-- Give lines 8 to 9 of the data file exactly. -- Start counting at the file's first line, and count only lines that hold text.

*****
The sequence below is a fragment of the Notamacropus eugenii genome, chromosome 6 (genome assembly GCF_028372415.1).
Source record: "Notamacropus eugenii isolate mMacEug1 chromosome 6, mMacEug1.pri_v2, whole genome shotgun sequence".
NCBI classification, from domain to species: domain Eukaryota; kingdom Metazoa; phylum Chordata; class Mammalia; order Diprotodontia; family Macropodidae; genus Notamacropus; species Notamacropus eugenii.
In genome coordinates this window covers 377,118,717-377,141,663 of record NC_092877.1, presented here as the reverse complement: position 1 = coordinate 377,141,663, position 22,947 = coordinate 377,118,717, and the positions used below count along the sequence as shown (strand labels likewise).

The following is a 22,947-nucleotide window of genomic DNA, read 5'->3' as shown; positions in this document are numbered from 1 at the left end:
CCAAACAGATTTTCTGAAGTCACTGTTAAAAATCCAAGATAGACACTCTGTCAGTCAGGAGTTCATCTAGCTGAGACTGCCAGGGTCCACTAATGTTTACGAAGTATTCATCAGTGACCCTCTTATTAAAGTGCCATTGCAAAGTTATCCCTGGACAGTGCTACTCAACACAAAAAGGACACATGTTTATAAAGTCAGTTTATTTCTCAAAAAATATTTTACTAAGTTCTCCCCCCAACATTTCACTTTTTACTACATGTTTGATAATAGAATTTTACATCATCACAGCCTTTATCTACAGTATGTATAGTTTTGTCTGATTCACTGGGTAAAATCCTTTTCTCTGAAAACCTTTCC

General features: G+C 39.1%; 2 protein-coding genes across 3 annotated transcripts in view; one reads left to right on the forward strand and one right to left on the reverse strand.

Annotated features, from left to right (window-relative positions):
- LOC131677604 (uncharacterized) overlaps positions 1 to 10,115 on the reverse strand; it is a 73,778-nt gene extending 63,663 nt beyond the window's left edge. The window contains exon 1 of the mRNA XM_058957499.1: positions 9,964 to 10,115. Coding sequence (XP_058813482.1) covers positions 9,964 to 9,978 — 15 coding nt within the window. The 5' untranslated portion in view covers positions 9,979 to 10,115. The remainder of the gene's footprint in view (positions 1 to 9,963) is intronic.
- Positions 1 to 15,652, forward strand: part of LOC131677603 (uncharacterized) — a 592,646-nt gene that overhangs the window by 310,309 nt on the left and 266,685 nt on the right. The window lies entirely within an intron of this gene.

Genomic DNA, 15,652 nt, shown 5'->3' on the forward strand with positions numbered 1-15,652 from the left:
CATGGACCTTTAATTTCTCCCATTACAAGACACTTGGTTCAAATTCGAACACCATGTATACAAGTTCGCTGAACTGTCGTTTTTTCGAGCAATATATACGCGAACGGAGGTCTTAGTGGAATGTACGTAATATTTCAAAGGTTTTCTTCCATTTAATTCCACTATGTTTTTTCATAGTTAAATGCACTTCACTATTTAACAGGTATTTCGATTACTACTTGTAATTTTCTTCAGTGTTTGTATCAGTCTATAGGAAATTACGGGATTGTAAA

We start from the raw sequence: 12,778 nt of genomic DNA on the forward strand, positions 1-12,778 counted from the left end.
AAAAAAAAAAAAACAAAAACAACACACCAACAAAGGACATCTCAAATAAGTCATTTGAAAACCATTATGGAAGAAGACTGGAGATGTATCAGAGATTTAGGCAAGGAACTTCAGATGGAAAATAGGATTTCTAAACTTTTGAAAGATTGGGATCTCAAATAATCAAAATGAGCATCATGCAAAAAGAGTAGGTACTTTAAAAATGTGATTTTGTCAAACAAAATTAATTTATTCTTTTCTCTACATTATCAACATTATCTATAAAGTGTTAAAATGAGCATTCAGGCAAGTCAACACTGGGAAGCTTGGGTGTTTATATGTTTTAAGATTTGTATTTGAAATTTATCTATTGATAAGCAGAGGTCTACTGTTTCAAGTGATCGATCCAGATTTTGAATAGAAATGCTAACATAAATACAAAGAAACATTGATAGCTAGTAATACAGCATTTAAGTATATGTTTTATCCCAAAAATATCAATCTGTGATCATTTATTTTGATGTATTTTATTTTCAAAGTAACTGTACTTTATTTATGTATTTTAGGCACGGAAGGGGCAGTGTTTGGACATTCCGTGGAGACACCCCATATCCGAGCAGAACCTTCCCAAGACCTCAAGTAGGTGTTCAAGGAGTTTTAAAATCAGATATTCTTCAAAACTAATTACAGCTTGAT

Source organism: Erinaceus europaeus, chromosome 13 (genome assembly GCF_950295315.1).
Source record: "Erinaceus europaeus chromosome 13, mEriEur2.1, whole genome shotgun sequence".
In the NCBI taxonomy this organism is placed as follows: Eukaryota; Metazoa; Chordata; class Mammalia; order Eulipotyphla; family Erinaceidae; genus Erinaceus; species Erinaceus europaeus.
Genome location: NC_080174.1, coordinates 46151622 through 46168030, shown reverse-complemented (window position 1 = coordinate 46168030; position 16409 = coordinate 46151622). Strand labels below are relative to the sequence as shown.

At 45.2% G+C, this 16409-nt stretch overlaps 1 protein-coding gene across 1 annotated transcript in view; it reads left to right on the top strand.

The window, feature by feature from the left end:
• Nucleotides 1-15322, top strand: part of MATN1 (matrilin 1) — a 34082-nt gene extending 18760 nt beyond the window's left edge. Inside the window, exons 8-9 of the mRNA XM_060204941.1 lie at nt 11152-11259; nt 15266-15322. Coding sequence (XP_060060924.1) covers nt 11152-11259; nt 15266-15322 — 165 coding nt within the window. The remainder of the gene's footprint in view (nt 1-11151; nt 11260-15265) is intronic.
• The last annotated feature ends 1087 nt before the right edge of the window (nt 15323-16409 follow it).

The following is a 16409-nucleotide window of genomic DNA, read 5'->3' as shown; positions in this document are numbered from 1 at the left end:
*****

Annotated features, from left to right (window-relative positions):
- LOC131677604 (uncharacterized) overlaps positions 1 to 10,115 on the reverse strand; it is a 73,778-nt gene extending 63,663 nt beyond the window's left edge. The window contains exon 1 of the mRNA XM_058957499.1: positions 9,964 to 10,115. Coding sequence (XP_058813482.1) covers positions 9,964 to 9,978 — 15 coding nt within the window. The 5' untranslated portion in view covers positions 9,979 to 10,115. The remainder of the gene's footprint in view (positions 1 to 9,963) is intronic.